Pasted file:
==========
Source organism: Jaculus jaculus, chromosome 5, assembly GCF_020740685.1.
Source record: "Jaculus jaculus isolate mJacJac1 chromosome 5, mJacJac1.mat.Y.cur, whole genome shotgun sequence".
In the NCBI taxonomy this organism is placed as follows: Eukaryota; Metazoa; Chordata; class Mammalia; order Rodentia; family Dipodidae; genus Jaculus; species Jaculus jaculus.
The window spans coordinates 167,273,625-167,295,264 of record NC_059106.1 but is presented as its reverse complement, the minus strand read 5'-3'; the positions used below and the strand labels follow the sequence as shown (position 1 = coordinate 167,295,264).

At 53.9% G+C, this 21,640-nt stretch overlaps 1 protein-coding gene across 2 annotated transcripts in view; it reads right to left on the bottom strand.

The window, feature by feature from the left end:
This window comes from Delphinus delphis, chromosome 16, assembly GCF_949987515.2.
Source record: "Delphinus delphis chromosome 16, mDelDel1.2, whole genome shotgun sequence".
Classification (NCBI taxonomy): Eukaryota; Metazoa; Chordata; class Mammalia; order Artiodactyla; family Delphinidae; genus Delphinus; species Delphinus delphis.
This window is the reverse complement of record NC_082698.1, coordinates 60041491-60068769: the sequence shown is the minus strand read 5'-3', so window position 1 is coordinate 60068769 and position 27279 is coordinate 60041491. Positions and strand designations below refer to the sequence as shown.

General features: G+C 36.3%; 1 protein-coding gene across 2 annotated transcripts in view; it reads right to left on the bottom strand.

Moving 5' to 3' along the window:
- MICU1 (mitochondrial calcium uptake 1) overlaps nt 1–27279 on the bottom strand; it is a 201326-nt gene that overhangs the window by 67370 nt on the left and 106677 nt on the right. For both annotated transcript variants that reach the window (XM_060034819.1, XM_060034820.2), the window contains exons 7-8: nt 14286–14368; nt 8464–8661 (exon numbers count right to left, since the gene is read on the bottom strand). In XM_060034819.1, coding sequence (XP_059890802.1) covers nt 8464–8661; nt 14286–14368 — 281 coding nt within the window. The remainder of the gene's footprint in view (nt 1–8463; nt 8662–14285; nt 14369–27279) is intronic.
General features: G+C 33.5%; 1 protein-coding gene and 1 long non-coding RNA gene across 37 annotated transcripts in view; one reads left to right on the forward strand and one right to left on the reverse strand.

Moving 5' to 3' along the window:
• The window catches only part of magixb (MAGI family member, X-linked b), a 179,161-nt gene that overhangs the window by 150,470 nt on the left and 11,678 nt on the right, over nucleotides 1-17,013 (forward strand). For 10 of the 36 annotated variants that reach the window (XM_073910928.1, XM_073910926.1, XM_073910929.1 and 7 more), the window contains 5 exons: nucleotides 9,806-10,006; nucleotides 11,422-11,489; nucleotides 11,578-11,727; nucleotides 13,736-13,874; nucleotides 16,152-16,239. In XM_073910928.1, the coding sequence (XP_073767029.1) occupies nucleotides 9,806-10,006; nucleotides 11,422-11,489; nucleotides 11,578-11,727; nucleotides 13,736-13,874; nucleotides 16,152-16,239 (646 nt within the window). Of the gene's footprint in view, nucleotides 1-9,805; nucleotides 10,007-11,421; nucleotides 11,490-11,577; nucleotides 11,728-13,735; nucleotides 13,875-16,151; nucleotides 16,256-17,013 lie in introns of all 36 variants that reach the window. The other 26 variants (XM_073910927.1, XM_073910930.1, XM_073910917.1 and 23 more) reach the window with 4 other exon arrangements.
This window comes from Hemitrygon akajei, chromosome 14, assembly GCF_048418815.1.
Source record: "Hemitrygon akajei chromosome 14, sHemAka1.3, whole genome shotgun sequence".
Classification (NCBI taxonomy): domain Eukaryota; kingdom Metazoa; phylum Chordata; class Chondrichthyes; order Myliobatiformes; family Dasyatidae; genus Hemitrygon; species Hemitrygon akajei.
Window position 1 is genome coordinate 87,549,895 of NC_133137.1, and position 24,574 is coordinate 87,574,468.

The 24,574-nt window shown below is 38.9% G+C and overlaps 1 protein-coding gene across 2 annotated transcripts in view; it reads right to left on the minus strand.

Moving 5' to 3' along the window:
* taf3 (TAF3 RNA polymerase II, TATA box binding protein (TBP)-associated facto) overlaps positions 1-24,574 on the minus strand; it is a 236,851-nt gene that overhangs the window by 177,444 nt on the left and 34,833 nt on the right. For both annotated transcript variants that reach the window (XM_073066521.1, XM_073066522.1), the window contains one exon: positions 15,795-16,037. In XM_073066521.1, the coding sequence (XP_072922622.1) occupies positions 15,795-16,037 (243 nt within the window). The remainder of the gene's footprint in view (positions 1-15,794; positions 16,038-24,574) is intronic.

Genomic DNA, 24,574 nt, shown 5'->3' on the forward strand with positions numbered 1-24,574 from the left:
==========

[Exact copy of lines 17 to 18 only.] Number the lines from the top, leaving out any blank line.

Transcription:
This window comes from Hemitrygon akajei, chromosome 14, assembly GCF_048418815.1.
Source record: "Hemitrygon akajei chromosome 14, sHemAka1.3, whole genome shotgun sequence".